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The Halls Hill Labyrinth, The 2nd Circuit, Venus, Love

The Second circuit in the Labyrinth is dedicated to the Planet Venus, and the Goddess of Love, beauty,  pleasure, and procreation.  This is the second shortest circuit in the Labyrinth.  Venus is a terrestrial planet about the same size as earth but has an atmosphere that is 97% Carbon dioxide.  The surface of Venus is 462 degrees centigrade, so there is no water.  The outer layer of the atmosphere is Sulfuric Acid.  Charming. 
An ancient Greek statue of Aphrodite, with a replacement head carved by Canova
Venus is the Roman equivalent of the Greek Goddess Aphrodite.  According to Hesiod's Theogeny, a poem describing the birth and genealogy of the Gods, Aphrodite was said to have been born out of the foaming sea (Aphros) where the genitals of the God Uranus were flung after he was castrated and deposed by his son Cronus (Saturn) at the desperate request of his Mother, Gaia, who was tired of giving birth to bizarre and troublesome children.  While this may cause a smirk of malice among women, and men to cross their legs, I find the analogy of love being born out of the pain of divine castration to have some interesting psychological connotations.  What better way to explain the vagaries of love to scholars and illiterate sheep herders about the irrational chaos inspired by the secretion of hormones and various other chemicals in the brain when one comes in to the proximity of an object of desire.

Sandro Botticelli's Birth of Venus
When the genitals hit the water, Aphros and Bythos went to work.  Aphros (Sea foam), and his sibling Bythos (Sea Depths) were Ichthyocentaurs, anthropomorphic sea creatures with the body of man to the torso, where a pair of horses legs emerged followed by the tail of fish.  They were fast swimmers and able to breathe underwater.  They bore a scallop shell to the surface near the shore of Pathos on the island of Cyprus where the genitals had splashed, from which the Goddess Aphrodite emerged, so beautifully depicted in Botticelli's painting and this scene from the Terry Gilliam movie, 'The Baron Von Munchausen.  Aphrodite literally means rising from the Sea Foam.

                                             Double click this to make the video full screen

A less macabre birth story is the claim in Homer's Iliad that Aphrodite was the offspring of the Goddess Dione, a consort of Zeus.  Dione is a feminine form of the word Dio, so essentially she was the female aspect of Zeus himself.  

Aphrodite was so beautiful and desirable that Zeus suspected there would be trouble in the kingdom with suitors fighting for her favor, so she was married off to the hideous God Hephaestus (Vulcan), the God of artisans and metal smiths.  He made her fabulous jewelry and a corset that made her even more irresistible, but she was not content with him and took other lovers, including Ares (Mars), the God of war.  Hephaestus learned of the affair from Helios and made a very fine but unbreakable net which he cast over them as they slept naked together.  He dragged them to Mt. Olympus to exact retribution, but the other Gods only found  the situation humorous and made him release them with a minor sentence.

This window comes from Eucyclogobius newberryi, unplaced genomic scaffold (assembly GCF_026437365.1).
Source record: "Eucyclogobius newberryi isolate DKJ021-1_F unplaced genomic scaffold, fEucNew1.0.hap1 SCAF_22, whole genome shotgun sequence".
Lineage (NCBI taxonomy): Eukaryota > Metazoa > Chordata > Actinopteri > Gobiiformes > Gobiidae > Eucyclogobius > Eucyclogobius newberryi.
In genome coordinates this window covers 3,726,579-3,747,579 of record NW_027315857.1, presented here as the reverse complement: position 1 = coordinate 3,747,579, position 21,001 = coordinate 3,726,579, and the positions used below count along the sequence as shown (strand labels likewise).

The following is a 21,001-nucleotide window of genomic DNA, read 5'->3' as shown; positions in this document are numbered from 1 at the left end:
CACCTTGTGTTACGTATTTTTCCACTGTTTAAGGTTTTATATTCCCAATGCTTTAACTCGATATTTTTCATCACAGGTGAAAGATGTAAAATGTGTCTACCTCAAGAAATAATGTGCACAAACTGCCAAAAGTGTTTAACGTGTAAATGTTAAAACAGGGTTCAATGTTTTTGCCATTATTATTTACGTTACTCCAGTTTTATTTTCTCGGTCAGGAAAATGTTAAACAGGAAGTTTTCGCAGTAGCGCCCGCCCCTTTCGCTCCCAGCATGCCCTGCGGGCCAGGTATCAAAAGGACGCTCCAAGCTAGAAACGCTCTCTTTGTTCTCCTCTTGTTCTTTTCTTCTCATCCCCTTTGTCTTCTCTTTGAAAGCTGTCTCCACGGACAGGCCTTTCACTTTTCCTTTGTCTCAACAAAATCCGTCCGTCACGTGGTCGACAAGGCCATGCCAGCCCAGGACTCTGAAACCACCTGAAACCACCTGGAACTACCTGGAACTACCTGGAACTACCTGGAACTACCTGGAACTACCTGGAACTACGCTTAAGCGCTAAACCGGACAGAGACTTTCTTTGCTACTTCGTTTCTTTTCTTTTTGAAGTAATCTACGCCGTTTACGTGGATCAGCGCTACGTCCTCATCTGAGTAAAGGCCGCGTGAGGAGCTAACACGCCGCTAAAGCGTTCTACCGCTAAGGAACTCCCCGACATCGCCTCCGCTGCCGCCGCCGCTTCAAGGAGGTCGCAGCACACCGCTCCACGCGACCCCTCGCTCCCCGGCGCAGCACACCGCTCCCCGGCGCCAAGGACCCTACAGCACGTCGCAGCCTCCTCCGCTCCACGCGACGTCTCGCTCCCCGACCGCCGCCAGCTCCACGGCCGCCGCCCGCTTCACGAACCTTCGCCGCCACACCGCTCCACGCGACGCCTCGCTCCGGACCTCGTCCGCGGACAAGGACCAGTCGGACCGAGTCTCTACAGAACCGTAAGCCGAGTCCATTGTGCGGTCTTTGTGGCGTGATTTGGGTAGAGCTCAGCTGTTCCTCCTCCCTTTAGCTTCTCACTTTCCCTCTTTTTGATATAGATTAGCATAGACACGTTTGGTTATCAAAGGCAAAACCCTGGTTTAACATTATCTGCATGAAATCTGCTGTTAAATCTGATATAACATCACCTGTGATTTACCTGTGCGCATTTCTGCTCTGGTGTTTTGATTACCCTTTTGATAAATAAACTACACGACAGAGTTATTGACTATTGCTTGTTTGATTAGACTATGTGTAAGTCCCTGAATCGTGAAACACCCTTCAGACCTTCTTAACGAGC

Aphrodite fending off Pan, with the aid of Eros, Parian Marble, from the island of Delos, Greece
Aphrodite is often depicted in the company of her winged son Eros, the God of Love.  Eros later became the Roman cupid, which is the most pagan of characters to cross over in to the realm of Christianity.  My favorite Eros story was a time when he was kissing Aphrodite and a loose arrow in his quiver grazed her breast.  She pushed him away but then her gaze set sight on the youth Adonis with whom she fell hopelessly in love.  He was a hunter so she followed him on his expeditions, even though she had no interest in hunting.  She was so distracted that she fell behind on her divine duties and had to leave him for a time to tend to her responsibilities as a Goddess.  Before she left she advised Adonis not to hunt animals that showed no fear.  Shortly afterwards he was castrated by a giant boar (believed to be a jealous Ares).  Ouch!  It is said that where Adonis's blood spilled Anemones bloom.  They were my favorite late winter flower when I was in Greece, colonizing specific areas of suitable habitat.  Once again castration leads to beauty.

Anemones on the island of Ios 
I began the Venus circuit on Easter Sunday after a lovely sunny day of pebble collecting on the Country Club peninsula of the island with a woman named Deborah Cheadle, who's family's summer home overlooks a geologic formation created when the sea floor was uplifted during a great earthquake that occurred hundreds of years ago.   Later I built the loop from the Earth circuit and made the first hearts in the second circuit dedicated to love.  

The loop from the Earth circuit to the Venus circuit